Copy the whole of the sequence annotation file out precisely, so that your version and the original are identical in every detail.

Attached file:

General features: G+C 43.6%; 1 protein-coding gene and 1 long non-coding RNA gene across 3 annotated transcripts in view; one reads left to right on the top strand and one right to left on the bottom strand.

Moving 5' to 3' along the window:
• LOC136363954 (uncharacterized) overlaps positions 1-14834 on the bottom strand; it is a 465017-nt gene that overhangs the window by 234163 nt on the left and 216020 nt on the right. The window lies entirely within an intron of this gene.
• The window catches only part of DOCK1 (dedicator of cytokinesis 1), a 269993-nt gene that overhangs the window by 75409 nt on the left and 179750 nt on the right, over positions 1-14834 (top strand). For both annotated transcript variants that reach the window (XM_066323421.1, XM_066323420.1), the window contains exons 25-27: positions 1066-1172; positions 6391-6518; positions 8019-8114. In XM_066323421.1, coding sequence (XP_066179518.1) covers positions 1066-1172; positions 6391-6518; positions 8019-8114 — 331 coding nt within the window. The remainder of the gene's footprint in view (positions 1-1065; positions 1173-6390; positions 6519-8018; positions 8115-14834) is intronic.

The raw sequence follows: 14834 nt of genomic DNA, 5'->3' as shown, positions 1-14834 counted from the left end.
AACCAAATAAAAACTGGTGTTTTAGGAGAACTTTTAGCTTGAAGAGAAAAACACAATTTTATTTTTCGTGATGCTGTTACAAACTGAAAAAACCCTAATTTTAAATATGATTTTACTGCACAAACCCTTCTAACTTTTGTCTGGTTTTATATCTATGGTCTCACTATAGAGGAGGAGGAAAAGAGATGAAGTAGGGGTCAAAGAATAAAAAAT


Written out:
General features: G+C 43.6%; 1 protein-coding gene and 1 long non-coding RNA gene across 3 annotated transcripts in view; one reads left to right on the top strand and one right to left on the bottom strand.

Moving 5' to 3' along the window:
• LOC136363954 (uncharacterized) overlaps positions 1-14834 on the bottom strand; it is a 465017-nt gene that overhangs the window by 234163 nt on the left and 216020 nt on the right. The window lies entirely within an intron of this gene.
• The window catches only part of DOCK1 (dedicator of cytokinesis 1), a 269993-nt gene that overhangs the window by 75409 nt on the left and 179750 nt on the right, over positions 1-14834 (top strand). For both annotated transcript variants that reach the window (XM_066323421.1, XM_066323420.1), the window contains exons 25-27: positions 1066-1172; positions 6391-6518; positions 8019-8114. In XM_066323421.1, coding sequence (XP_066179518.1) covers positions 1066-1172; positions 6391-6518; positions 8019-8114 — 331 coding nt within the window. The remainder of the gene's footprint in view (positions 1-1065; positions 1173-6390; positions 6519-8018; positions 8115-14834) is intronic.

The raw sequence follows: 14834 nt of genomic DNA, 5'->3' as shown, positions 1-14834 counted from the left end.
AACCAAATAAAAACTGGTGTTTTAGGAGAACTTTTAGCTTGAAGAGAAAAACACAATTTTATTTTTCGTGATGCTGTTACAAACTGAAAAAACCCTAATTTTAAATATGATTTTACTGCACAAACCCTTCTAACTTTTGTCTGGTTTTATATCTATGGTCTCACTATAGAGGAGGAGGAAAAGAGATGAAGTAGGGGTCAAAGAATAAAAAAT